SIMONE MICHELLE – The Jill of all trades

…creating her own fashion line, encourages young entrepreneurs to be resolute and open to learning

BY PAUL ALLEN
Observer writer

Sunday, June 23, 2019

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It's hard to put a label on someone who seemingly does it all and that's how many would describe Simone Neilson, a “Jill of all trades”.

Commonly referenced by her brand's name, Simone Michelle, Neilson has been steadily making a name for herself in the local creative industry for the better part of a decade despite being just 28.

“After I graduated from UTech, I got a job in my field of study, event management, at an event planning and decor company, but five months in, I felt like I needed to choose between someone else's dream and mine,” Neilson said. “I was far more interested in my own bag-making business, which was my focus at the time, than in event planning and decor. So, I decided to leave that job and focus on my own brand.”

That proved to be a pivotal point for the Immaculate Conception High School graduate who said that while she only explored her childhood dream of being a wedding planner and decorator for a short time, she realised it was not what she wanted to pursue.

Neilson's foray into design led to the creation of her creative house “by SimoneMichelle”, which now comprises several of her other passion projects. “It includes, miSimBeachBabe, my swimwear line which is what is my main focus; TimeFramed, my most recent venture, which is handmade wooden clocks; as well as SMxSM where I manage a few local businesses' social media platforms, also a very, very recent development in my business interests,” she shared with Sunday Finance.

Her ever-evolving brand, while strange to some more used to the static nature of personal and business profiles, has become an unexpected source of encouragement for others, Neilson shared. “From time to time, this surprises me to be honest, but persons tell me I'm such an inspiration to them, whether it's with my swimwear brand or my DIY (do it yourself) projects that I share via social media, so I think it has definitely given me the drive and confidence to do a lot more.” She does acknowledge, however, that this can be a double-edged sword as there are high expectations and apparent pressure to succeed at all she tries her hands at.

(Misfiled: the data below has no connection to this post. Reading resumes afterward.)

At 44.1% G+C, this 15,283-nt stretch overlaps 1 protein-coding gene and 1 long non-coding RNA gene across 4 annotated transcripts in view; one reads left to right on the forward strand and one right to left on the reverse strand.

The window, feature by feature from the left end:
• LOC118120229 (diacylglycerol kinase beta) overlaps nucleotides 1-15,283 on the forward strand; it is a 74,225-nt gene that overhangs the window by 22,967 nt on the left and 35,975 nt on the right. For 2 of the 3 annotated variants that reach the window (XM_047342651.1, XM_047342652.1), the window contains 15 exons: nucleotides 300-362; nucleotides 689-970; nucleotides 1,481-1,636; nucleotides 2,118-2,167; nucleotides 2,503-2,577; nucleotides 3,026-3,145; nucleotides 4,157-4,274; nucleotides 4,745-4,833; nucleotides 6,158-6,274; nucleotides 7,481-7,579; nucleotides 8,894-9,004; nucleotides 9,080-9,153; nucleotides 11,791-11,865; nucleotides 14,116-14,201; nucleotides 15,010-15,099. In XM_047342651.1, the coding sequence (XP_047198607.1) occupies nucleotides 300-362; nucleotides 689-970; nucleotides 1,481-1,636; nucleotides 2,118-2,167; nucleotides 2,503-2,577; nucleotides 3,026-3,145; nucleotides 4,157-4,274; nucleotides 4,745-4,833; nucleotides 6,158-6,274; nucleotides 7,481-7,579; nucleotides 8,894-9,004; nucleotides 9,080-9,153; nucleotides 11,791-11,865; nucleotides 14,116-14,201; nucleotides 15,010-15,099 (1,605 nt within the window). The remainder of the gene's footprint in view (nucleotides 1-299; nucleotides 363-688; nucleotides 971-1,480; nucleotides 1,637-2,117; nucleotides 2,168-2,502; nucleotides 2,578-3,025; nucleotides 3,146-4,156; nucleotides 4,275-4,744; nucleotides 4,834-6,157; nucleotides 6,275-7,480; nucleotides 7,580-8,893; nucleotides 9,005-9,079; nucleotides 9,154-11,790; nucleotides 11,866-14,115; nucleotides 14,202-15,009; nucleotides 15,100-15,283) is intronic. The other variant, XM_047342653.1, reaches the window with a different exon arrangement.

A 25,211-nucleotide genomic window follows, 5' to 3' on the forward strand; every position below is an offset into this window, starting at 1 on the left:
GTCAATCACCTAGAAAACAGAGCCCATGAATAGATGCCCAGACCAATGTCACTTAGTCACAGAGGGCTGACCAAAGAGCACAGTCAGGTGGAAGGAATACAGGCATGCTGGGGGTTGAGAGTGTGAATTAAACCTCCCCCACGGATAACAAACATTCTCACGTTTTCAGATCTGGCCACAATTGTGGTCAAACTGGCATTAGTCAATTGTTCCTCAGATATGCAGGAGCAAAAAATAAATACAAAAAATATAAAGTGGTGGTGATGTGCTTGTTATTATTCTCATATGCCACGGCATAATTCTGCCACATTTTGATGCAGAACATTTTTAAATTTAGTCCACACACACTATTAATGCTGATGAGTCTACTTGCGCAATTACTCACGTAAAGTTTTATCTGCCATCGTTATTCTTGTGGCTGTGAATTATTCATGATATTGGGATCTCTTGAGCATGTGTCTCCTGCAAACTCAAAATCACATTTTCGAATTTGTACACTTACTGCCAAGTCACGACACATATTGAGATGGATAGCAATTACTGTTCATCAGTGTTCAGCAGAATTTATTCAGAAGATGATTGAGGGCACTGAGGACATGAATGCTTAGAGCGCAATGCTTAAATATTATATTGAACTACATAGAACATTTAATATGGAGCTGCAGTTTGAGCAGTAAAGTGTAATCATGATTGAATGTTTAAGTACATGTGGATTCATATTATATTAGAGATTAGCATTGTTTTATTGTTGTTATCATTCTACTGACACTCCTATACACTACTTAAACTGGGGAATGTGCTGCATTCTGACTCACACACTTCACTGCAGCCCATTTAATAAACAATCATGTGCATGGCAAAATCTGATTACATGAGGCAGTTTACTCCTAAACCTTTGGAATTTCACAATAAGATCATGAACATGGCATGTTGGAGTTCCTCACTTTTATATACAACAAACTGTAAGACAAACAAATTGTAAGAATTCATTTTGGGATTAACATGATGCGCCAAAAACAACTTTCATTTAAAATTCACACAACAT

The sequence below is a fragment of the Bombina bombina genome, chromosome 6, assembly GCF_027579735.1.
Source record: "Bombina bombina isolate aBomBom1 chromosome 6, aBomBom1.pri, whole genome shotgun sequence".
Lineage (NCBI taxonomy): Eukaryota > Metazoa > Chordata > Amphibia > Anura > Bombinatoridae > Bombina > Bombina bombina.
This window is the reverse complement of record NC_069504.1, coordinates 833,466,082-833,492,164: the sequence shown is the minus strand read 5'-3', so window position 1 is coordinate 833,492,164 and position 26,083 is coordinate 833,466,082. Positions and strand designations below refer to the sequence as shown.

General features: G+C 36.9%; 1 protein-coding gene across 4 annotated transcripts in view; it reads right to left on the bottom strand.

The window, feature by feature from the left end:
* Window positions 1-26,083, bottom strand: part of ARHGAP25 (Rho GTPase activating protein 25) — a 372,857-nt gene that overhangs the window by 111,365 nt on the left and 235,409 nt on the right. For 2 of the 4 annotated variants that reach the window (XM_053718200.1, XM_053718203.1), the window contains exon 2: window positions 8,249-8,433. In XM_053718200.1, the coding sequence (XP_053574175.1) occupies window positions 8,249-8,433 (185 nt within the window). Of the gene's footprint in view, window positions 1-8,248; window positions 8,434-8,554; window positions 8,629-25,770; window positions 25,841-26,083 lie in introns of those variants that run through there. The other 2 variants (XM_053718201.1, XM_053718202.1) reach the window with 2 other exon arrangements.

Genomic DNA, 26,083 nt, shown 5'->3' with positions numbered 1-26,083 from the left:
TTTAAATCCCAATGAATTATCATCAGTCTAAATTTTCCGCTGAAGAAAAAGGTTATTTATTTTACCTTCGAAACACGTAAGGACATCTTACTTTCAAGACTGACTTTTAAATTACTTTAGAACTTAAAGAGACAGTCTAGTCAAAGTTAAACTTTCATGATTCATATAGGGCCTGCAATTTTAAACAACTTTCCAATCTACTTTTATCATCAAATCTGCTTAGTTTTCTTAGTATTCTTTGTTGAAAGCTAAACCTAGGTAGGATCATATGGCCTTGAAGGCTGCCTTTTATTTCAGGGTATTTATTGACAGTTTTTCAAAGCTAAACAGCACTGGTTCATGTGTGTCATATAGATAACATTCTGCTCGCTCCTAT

While her widely-admired sense of style and creativity seem to flow naturally from inspiration around her, she admits that the one thing she finds daunting, even now, is staying on top of her finances, she said with a laugh, adding “the industry I'm in involves a lot of overheads, procurement of supplies, flights to secure those supplies, and labour costs. So, finding time to manage and keep track of income and all the expenses is a little intimidating.”

As her business savvy grows, so too does her interest in other aspects of business as she is now focused on investing, something she wished she had been taught and encouraged to do sooner.

“Investing instead of just 'harbouring' money is really something I wish, I started right out of university or maybe even before. But it's never too late to start, which I have, and I'm investing more whenever I can.”

Despite her years of experience in the field, she remains passionate thanks to her genuine love for “trying new things and learning how to do them along the way”, she said. “Seeing the end result of something I created with my own hands is really rewarding. I've always said, if I could I would be a professional student, particularly at a vocational school, woodworking, welding, even cake decorating — any art which involves me making something.”

Her growth in the industry continues as over the past few years, she has seen her demand soar during the island's growing carnival period creating designs for numerous corporate brands and individuals but, more importantly, creating sections within the Xodus carnival band in Jamaica and, more recently, Xhosa in Barbados.

Neilson credits her success to her parents, especially her mother who inspired her move to start sewing. “She (her mother) was also very hands on with projects, fixing up her greenhouse or mounting a shelf or something and seeing her do that…made me unknowingly confident to try anything I wanted to.”

For budding creatives who would like to follow suit, she says entrepreneurship and its many related barriers can be “disheartening” but encourages them to be resolute and open to learning.

“Pushing through these obstacles are what make you better able to handle the more that will come. Having a positive attitude and being open to learn from those failures and hard times will also help to toughen you up for a hard but rewarding career.”


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